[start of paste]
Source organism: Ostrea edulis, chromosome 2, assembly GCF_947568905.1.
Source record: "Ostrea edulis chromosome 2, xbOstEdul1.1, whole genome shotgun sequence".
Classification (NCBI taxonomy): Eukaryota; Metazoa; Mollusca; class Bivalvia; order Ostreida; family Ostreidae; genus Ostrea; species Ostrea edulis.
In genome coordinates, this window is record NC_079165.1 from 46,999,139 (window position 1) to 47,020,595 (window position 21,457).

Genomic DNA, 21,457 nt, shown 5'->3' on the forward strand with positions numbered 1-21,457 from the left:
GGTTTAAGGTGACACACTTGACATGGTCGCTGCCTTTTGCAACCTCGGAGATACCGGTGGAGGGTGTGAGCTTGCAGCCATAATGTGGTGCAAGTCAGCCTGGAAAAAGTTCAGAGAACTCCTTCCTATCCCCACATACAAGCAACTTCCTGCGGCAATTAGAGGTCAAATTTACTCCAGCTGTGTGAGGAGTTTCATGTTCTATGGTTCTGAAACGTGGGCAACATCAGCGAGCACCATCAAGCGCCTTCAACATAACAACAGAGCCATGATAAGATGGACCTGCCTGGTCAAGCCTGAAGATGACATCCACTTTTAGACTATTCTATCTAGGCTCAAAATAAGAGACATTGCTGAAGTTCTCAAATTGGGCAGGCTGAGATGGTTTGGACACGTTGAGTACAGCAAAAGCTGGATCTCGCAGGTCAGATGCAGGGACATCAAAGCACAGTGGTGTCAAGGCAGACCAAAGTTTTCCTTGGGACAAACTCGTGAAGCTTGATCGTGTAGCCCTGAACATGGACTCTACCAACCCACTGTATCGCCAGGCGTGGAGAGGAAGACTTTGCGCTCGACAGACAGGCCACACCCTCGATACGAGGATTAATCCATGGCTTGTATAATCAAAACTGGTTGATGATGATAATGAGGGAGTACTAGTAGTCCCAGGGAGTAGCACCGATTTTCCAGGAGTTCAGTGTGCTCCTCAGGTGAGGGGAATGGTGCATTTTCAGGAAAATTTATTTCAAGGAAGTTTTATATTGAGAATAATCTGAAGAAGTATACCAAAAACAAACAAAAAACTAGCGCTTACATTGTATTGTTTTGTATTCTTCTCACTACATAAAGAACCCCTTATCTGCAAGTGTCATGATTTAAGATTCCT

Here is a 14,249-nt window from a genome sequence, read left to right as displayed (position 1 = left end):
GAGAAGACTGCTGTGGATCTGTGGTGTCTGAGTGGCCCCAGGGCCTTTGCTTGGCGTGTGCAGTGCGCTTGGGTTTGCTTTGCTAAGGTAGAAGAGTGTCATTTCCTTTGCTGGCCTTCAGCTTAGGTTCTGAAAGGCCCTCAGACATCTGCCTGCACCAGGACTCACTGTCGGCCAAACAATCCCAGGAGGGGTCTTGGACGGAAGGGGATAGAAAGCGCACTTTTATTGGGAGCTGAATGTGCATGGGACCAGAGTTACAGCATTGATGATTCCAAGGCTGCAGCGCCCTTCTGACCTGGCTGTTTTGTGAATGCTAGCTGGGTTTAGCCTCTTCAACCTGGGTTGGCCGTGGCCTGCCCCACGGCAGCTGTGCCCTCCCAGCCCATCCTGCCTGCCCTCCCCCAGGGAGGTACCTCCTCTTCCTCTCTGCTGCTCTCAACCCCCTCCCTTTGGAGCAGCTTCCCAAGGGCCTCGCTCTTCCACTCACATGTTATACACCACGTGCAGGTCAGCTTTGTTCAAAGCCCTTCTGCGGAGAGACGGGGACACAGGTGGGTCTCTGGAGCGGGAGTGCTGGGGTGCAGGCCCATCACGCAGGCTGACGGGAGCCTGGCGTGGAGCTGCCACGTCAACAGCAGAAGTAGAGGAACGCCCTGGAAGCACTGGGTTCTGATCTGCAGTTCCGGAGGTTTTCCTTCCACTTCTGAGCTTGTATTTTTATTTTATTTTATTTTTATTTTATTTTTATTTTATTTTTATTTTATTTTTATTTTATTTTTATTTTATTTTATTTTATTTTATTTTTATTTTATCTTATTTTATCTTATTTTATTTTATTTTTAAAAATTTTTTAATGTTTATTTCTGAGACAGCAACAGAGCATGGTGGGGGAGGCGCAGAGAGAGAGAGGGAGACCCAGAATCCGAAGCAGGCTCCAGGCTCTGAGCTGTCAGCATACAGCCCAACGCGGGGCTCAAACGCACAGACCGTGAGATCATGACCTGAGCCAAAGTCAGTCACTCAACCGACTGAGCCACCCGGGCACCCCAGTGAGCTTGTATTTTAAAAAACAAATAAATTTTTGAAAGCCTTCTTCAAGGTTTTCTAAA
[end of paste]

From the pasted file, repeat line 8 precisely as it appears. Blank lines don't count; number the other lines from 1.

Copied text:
GAGAAGACTGCTGTGGATCTGTGGTGTCTGAGTGGCCCCAGGGCCTTTGCTTGGCGTGTGCAGTGCGCTTGGGTTTGCTTTGCTAAGGTAGAAGAGTGTCATTTCCTTTGCTGGCCTTCAGCTTAGGTTCTGAAAGGCCCTCAGACATCTGCCTGCACCAGGACTCACTGTCGGCCAAACAATCCCAGGAGGGGTCTTGGACGGAAGGGGATAGAAAGCGCACTTTTATTGGGAGCTGAATGTGCATGGGACCAGAGTTACAGCATTGATGATTCCAAGGCTGCAGCGCCCTTCTGACCTGGCTGTTTTGTGAATGCTAGCTGGGTTTAGCCTCTTCAACCTGGGTTGGCCGTGGCCTGCCCCACGGCAGCTGTGCCCTCCCAGCCCATCCTGCCTGCCCTCCCCCAGGGAGGTACCTCCTCTTCCTCTCTGCTGCTCTCAACCCCCTCCCTTTGGAGCAGCTTCCCAAGGGCCTCGCTCTTCCACTCACATGTTATACACCACGTGCAGGTCAGCTTTGTTCAAAGCCCTTCTGCGGAGAGACGGGGACACAGGTGGGTCTCTGGAGCGGGAGTGCTGGGGTGCAGGCCCATCACGCAGGCTGACGGGAGCCTGGCGTGGAGCTGCCACGTCAACAGCAGAAGTAGAGGAACGCCCTGGAAGCACTGGGTTCTGATCTGCAGTTCCGGAGGTTTTCCTTCCACTTCTGAGCTTGTATTTTTATTTTATTTTATTTTTATTTTATTTTTATTTTATTTTTATTTTATTTTTATTTTATTTTTATTTTATTTTATTTTATTTTATTTTTATTTTATCTTATTTTATCTTATTTTATTTTATTTTTAAAAATTTTTTAATGTTTATTTCTGAGACAGCAACAGAGCATGGTGGGGGAGGCGCAGAGAGAGAGAGGGAGACCCAGAATCCGAAGCAGGCTCCAGGCTCTGAGCTGTCAGCATACAGCCCAACGCGGGGCTCAAACGCACAGACCGTGAGATCATGACCTGAGCCAAAGTCAGTCACTCAACCGACTGAGCCACCCGGGCACCCCAGTGAGCTTGTATTTTAAAAAACAAATAAATTTTTGAAAGCCTTCTTCAAGGTTTTCTAAA